Just a fortnight ago in this space, we announced:
Last week we mentioned that today's edition of Steyn's Song of the Week on Serenade Radio would be the last in the series - because both Mark and his excellent producer Brian Savin are in rather poor health at the moment. There was a huge outpouring of wailing and ululations from listeners, and, as a result, Serenade management has decided to keep the show going in reruns until at least the end of the year, in hopes that the team will at least manage a Christmas special and who knows what else.
Alas, that is not to be. On Wednesday morning, Brian died with his beloved Anita by his side. The awful disease that had ravaged his body this last year robbed a brilliant broadcaster of his voice and prevented him even accessing the studio in which he had expertly produced our audio editions of Song of the Week and so much else, including Serenade's recent and hugely successful series of Radio Heroes.
I first met Brian and Anita four decades ago, and I can honestly say he was the best radio producer I have ever had. No one was better at stitching all the elements of a show into one organic whole, as you can hear in the dozens of Songs of the Week archived here. Brian worked at the BBC and in commercial radio, but Serenade Radio was his pride and joy. He was presenting a weekly show of easy-listening music called "Serenade" on some station or other, and one night in the pub he and Andy Marriott decided to expand Brian's one-hour show into an entire round-the-clock station.
So, in memory of a dear friend and collaborator across the decades, here is one of our first ever shows together, from the 1980s - a cavalcade of half-a-century of film soundtracks, in which I talk to Cy Coleman (composer of "Witchcraft" and "The Best Is Yet to Come"), Betty Comden and Adolph Green (screenwriters of Singin' in the Rain), James Hammerstein (son of Oscar), Burton Lane (composer of On a Clear Day You Can See Forever), Charles Strouse (Annie) and Jule Styne (Funny Girl) about the songwriting life in Hollywood.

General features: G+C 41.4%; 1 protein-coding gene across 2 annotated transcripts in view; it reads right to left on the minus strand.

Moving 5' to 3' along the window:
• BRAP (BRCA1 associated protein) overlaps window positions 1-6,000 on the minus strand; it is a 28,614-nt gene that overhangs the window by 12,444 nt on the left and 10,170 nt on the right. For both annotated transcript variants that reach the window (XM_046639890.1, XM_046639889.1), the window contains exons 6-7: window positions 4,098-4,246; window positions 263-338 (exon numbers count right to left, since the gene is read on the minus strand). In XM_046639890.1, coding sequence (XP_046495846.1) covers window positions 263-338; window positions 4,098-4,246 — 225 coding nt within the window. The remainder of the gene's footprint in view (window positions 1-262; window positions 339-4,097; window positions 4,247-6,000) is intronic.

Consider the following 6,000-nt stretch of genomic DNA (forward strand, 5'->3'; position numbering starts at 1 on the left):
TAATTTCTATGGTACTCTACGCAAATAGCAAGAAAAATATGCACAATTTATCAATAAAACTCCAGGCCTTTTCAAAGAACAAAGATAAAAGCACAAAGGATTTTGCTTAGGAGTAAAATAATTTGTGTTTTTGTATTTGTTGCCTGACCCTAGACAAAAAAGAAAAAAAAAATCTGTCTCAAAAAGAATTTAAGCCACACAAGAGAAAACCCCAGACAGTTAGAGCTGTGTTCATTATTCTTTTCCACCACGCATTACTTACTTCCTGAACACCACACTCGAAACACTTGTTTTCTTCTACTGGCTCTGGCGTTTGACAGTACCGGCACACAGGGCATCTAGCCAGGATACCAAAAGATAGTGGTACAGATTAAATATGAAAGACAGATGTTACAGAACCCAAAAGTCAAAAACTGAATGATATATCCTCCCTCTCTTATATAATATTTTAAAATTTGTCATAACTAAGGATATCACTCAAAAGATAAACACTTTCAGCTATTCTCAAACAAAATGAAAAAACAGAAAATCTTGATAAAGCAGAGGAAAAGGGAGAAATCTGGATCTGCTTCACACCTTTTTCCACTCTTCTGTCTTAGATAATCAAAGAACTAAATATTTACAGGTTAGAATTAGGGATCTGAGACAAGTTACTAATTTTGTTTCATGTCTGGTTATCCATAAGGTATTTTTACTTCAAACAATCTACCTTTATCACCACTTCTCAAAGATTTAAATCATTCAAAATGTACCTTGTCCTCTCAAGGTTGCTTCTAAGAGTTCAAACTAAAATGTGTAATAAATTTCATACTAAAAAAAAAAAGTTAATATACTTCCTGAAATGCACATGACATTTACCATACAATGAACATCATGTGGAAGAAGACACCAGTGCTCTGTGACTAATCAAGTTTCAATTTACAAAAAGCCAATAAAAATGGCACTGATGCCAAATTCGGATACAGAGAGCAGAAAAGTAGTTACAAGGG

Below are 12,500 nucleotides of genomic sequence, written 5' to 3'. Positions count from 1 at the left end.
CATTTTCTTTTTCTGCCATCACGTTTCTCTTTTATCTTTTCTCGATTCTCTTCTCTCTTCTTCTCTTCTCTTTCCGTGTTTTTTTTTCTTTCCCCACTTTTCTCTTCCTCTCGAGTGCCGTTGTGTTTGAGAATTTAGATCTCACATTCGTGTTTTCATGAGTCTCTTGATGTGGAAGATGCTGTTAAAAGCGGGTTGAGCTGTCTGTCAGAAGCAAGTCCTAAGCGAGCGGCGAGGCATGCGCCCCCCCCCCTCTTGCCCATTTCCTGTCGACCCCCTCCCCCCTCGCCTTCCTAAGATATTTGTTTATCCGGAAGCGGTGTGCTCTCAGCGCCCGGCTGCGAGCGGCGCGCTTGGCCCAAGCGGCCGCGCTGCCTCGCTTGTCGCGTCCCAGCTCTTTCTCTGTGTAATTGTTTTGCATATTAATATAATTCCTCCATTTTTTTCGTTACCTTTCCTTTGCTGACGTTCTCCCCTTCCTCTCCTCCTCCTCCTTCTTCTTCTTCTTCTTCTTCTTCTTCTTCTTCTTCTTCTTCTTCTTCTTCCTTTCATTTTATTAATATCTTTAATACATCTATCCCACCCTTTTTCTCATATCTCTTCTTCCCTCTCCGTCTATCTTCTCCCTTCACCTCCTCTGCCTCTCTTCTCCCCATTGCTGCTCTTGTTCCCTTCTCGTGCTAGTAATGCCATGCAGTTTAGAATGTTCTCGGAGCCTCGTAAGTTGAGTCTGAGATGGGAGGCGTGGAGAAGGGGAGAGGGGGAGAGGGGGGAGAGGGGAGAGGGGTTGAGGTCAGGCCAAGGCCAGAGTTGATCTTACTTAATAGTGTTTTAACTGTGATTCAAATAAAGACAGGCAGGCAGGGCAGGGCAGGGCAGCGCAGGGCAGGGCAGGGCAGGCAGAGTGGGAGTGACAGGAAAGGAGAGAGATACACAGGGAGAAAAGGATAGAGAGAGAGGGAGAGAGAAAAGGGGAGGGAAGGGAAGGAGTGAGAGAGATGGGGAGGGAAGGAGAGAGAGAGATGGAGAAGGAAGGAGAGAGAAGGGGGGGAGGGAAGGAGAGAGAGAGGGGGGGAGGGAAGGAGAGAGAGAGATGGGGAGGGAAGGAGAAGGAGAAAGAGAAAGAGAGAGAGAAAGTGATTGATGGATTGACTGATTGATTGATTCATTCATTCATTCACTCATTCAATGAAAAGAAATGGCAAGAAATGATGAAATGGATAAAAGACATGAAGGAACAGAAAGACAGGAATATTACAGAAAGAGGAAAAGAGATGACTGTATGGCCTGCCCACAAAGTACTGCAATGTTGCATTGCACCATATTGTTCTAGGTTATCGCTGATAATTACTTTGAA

To listen to this show, simply click above. It's forty years old, and I haven't heard it since the Eighties. So I played the first minutes, and heard a bit I would do differently today, and promptly hit the stop button. But we must have been doing something right, because we won a prize for this show.
I will say that, whenever I hear Jule Styne's voice, I'm reminded of Brian. He was a peerless editor of speech and music, but editing Jule, the great composer of "Let It Snow! Let It Snow! Let It Snow!" and "Diamonds Are a Girl's Best Friend", always drove him nuts. Most editing involves taking out superfluous words, but editing Jule Styne requires a chap to figure out a way to put in highly non-superfluous words that Jule had neglected to utter. He was an enthusiastic talker whose tongue ran away with him to the point where, a minute or two in, he'd be leaving out every third or fourth word. Comden & Green called his particular style of communication "Stynese". You have no idea of the work Brian had to do on this particular interviewee.
I'm stunned by his loss, and am not sure what it means for future audio ventures of mine. But do check out our archive, and we will certainly pick one of his best shows for next week. Rest in peace, dear friend and valiant comrade.